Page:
A neighbour of mine, a recent widow, recently died. I was sad to hear about her husband; I was shocked to hear about her.
"Did she die of a broken heart?" I exclaimed.
It would seem so. And I was surprised because she had adult children, young grandchildren, the home she has lived in for seventy years... But no. She just died. One day she stood up, she fell down and someone called an ambulance, but that was it. May she rest in peace and may perpetual light shine upon her.
I knew a widow--my grandmother's best friend--who cried for her husband on her deathbed. Her husband died a lot later than my grandfather did--the widow never really had time to get used to it. Poor woman, it was really a terrible shock, even though the couple was in their eighties.
This will make Benedict Ambrose laugh, but one of the thoughts I had yesterday, as I gave up on a terrible weekend and £55, was how terrible my life could be if my husband died. Imagine if I had gone home from a weekend of being blanked to an empty flat, no kind man to tell me that he would never blank me himself, all the rest of my family at least three thousand miles away. Ick.
Naturally my emergency plan is the Benedictine of Ryde, but I cannot be sure they would go along with being my emergency plan, so my next recourse would be Canada, where my family is, and where I sincerely hope I could find a job among whatever Catholic organization I haven't alienated yet. Hopefully I could keep my "It's so much better in Scotland" remarks to a minimum although--to be frank--what could be more Toronto than loudly dreaming of some country far, far away?
I know a Single woman who has just turned 60, and when I last saw her, she was walking to the bus stop, going home from a night out at the theatre. I was going home from the first dance this weekend, and I recognized her by her beautiful long silver hair, piled in an elegant bun, her chic outfit and her high heeled shoes. She told me she had just put her 92 year old friend in a cab. It was hard for her to remember her friend was 92, and to stop heedless people into crowding past her friend, unaware that the friend's youthful appearance hid fragile, 92 year old bones.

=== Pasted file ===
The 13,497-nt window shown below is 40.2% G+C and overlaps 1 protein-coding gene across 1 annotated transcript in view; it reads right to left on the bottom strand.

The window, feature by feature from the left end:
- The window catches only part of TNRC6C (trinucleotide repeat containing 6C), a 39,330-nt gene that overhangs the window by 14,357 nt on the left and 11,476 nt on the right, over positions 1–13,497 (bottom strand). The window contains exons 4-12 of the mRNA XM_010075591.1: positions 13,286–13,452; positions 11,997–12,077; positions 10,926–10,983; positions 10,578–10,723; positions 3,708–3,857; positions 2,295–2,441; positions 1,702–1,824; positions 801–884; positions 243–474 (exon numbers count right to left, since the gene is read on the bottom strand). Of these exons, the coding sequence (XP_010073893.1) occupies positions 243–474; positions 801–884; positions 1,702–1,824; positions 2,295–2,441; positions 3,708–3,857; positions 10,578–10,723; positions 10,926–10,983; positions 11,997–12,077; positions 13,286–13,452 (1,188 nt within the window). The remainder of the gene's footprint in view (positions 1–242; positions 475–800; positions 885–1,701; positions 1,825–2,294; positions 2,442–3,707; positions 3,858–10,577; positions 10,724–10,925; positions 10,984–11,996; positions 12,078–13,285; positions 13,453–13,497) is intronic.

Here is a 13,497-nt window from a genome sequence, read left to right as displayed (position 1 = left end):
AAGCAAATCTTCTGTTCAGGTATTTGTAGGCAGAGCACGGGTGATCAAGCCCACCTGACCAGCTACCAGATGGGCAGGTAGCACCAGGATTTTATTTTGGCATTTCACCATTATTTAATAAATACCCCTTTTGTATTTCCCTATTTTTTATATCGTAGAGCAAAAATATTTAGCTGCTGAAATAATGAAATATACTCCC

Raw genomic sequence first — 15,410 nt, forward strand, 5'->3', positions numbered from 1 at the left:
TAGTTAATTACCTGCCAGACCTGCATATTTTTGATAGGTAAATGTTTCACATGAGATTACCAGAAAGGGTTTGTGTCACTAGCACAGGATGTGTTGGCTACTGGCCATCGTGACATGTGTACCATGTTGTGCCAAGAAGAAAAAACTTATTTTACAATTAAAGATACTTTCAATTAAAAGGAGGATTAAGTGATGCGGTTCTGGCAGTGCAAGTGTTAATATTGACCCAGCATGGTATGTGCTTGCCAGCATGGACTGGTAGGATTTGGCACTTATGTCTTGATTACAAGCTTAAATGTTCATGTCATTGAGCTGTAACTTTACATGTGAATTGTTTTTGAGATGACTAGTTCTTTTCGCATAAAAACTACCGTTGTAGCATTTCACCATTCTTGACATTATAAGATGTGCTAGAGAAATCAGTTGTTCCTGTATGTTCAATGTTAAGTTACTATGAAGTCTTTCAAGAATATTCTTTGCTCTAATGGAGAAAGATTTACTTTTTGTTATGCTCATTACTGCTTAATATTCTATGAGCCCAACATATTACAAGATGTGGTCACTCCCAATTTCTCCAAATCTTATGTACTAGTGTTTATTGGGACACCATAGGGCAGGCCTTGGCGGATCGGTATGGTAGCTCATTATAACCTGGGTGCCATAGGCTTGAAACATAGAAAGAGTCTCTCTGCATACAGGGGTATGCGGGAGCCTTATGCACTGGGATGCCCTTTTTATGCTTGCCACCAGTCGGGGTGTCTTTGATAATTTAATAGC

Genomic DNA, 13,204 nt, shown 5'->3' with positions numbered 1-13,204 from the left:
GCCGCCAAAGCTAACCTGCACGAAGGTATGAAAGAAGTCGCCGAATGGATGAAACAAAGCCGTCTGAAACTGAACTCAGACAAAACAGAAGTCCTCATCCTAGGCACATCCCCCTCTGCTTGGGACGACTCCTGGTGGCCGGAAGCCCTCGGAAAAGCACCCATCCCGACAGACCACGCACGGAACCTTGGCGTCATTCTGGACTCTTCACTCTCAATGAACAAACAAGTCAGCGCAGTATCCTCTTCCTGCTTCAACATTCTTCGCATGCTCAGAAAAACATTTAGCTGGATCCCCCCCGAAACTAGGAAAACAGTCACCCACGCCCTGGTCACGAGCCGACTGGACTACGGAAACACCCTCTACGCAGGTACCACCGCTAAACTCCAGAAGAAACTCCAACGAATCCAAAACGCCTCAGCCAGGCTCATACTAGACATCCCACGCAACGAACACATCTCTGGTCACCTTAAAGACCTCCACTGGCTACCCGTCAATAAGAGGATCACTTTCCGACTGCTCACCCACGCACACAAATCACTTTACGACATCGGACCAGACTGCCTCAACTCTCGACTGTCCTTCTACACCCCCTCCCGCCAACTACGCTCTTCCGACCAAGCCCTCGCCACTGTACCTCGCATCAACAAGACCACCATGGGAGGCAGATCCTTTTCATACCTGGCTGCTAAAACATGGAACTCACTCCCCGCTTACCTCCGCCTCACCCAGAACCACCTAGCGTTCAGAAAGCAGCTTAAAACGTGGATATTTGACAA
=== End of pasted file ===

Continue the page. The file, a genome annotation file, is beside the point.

The more I heard about this 92 year old, the more amazed I was. She was just back from a writer's conference up north; she had given an address, having written dozens of successful novels herself. And she loved dressing up, going out, and going the the theatre with such younger friends as my 60 year old friend.
Thinking now about this pair of chic, theatre-going Single women, aged 60 and 62, I feel rather pathetic. One is a retired art teacher who lives on her pension, paints beautifully and has got a splendid exhibit up. The other is a successful paperback novelist. Of course, they are Scots, and this has been their city for decades, but their survival--emotional or financial--does not at all depend on a man.
Oh dear, that sounded very feminist in a "fish needs a bicycle" kind of way, and let us hasten to remind ourselves that Gloria Steinem was rarely without a high-status male of one kind or another and eventually married--some time after she had plastic surgery, I recall, although apparently she had a really good excuse for that: folds of fat making contact lenses impossible, or something.
However, I am impressed that these Edinburgh women have managed to get it all together in a way I have not, and I hope that some of their self-reliance rubs off on me before it is too late!